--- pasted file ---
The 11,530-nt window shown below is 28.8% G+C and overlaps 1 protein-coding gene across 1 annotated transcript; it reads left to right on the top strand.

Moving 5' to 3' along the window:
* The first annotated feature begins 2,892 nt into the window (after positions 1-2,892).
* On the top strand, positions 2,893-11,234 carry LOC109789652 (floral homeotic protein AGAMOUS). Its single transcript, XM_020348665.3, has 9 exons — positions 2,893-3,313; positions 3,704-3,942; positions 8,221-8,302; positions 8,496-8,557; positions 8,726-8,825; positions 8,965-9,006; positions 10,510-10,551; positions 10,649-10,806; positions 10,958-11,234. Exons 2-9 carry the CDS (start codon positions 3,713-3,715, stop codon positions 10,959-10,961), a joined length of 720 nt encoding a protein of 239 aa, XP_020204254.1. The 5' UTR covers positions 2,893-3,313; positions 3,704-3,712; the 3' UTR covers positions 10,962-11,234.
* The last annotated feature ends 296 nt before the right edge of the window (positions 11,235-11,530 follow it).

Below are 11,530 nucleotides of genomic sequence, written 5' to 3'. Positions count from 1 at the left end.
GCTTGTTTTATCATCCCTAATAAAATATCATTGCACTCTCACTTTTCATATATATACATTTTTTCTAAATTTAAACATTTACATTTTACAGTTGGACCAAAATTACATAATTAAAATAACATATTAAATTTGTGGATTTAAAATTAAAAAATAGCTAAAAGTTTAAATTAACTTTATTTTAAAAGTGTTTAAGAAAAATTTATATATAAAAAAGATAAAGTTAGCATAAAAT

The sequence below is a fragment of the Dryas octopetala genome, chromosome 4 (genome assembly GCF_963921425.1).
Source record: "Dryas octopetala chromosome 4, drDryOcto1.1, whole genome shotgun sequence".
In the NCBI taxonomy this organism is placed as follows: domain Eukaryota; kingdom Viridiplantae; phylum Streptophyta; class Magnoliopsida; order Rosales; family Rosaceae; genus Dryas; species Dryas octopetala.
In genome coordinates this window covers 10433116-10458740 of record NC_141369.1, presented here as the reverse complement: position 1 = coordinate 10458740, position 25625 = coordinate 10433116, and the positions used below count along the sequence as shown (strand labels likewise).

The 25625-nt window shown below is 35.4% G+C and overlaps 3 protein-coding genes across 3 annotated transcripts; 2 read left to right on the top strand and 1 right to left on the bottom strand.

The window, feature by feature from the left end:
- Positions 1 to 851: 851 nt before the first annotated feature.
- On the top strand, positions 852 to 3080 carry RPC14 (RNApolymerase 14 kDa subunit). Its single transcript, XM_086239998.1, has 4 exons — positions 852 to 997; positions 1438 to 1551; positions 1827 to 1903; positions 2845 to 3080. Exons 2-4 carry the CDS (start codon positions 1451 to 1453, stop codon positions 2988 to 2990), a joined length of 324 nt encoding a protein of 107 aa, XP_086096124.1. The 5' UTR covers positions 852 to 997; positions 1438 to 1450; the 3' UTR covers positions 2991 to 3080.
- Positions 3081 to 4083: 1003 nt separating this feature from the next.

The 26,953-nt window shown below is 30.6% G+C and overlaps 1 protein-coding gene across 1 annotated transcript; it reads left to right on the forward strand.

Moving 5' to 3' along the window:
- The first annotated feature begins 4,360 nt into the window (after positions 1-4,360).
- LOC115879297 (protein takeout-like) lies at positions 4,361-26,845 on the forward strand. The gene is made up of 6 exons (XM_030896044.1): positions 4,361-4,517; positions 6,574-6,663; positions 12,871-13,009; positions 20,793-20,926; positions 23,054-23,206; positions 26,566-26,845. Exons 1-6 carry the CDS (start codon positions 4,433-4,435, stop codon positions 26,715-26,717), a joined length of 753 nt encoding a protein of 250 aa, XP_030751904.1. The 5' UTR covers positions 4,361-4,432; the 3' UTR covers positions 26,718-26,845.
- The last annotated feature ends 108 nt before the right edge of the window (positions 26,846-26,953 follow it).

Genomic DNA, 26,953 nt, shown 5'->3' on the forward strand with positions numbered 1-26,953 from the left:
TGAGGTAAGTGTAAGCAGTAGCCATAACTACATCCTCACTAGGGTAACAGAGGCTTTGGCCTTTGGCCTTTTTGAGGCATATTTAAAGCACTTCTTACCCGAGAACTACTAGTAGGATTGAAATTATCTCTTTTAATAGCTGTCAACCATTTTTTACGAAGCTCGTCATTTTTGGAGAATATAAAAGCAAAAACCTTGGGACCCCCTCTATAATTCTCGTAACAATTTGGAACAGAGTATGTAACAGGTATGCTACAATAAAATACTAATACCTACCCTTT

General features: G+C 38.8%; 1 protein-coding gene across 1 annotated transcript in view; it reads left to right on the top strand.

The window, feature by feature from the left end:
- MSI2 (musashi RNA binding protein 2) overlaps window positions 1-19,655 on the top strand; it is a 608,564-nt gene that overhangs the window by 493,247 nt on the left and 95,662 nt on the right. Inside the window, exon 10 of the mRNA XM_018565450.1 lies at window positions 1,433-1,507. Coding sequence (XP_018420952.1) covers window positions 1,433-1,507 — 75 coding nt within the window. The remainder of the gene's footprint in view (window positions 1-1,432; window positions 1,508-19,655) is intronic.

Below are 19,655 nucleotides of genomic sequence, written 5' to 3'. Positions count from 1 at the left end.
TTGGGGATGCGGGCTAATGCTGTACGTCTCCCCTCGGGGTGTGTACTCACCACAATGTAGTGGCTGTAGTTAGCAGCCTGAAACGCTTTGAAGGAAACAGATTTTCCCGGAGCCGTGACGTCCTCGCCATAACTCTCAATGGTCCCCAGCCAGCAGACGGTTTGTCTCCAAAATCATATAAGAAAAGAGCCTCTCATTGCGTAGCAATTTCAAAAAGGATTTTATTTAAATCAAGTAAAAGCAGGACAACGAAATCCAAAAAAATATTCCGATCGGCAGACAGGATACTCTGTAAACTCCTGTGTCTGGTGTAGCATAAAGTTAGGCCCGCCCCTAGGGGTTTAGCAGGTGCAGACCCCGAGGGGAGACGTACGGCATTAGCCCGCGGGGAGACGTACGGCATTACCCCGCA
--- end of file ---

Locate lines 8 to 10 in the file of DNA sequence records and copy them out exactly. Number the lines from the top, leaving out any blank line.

The sequence below is a fragment of the Dryas octopetala genome, chromosome 4 (genome assembly GCF_963921425.1).
Source record: "Dryas octopetala chromosome 4, drDryOcto1.1, whole genome shotgun sequence".
In the NCBI taxonomy this organism is placed as follows: domain Eukaryota; kingdom Viridiplantae; phylum Streptophyta; class Magnoliopsida; order Rosales; family Rosaceae; genus Dryas; species Dryas octopetala.